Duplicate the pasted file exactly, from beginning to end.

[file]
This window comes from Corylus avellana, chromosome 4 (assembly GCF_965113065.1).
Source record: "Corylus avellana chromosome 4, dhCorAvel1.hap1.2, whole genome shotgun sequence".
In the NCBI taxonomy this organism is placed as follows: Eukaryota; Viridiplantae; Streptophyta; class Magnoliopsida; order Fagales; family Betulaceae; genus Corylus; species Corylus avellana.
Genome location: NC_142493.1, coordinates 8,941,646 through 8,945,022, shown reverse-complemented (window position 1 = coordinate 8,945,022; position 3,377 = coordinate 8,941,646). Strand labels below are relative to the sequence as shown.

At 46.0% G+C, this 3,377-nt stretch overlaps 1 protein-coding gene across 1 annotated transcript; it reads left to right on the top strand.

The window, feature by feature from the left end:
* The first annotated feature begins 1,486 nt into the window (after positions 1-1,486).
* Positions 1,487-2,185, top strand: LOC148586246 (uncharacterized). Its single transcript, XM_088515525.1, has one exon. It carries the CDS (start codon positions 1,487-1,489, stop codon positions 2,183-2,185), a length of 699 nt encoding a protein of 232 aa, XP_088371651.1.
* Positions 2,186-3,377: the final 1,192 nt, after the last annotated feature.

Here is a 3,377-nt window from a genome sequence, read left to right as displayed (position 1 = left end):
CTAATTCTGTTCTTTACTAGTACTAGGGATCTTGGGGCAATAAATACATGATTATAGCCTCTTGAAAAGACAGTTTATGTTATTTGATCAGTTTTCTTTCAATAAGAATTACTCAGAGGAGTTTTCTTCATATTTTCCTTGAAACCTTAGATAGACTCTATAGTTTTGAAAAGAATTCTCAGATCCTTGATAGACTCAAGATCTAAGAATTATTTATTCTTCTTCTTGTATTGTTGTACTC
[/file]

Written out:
This window comes from Corylus avellana, chromosome 4 (assembly GCF_965113065.1).
Source record: "Corylus avellana chromosome 4, dhCorAvel1.hap1.2, whole genome shotgun sequence".
In the NCBI taxonomy this organism is placed as follows: Eukaryota; Viridiplantae; Streptophyta; class Magnoliopsida; order Fagales; family Betulaceae; genus Corylus; species Corylus avellana.
Genome location: NC_142493.1, coordinates 8,941,646 through 8,945,022, shown reverse-complemented (window position 1 = coordinate 8,945,022; position 3,377 = coordinate 8,941,646). Strand labels below are relative to the sequence as shown.

At 46.0% G+C, this 3,377-nt stretch overlaps 1 protein-coding gene across 1 annotated transcript; it reads left to right on the top strand.

The window, feature by feature from the left end:
* The first annotated feature begins 1,486 nt into the window (after positions 1-1,486).
* Positions 1,487-2,185, top strand: LOC148586246 (uncharacterized). Its single transcript, XM_088515525.1, has one exon. It carries the CDS (start codon positions 1,487-1,489, stop codon positions 2,183-2,185), a length of 699 nt encoding a protein of 232 aa, XP_088371651.1.
* Positions 2,186-3,377: the final 1,192 nt, after the last annotated feature.

Here is a 3,377-nt window from a genome sequence, read left to right as displayed (position 1 = left end):
CTAATTCTGTTCTTTACTAGTACTAGGGATCTTGGGGCAATAAATACATGATTATAGCCTCTTGAAAAGACAGTTTATGTTATTTGATCAGTTTTCTTTCAATAAGAATTACTCAGAGGAGTTTTCTTCATATTTTCCTTGAAACCTTAGATAGACTCTATAGTTTTGAAAAGAATTCTCAGATCCTTGATAGACTCAAGATCTAAGAATTATTTATTCTTCTTCTTGTATTGTTGTACTC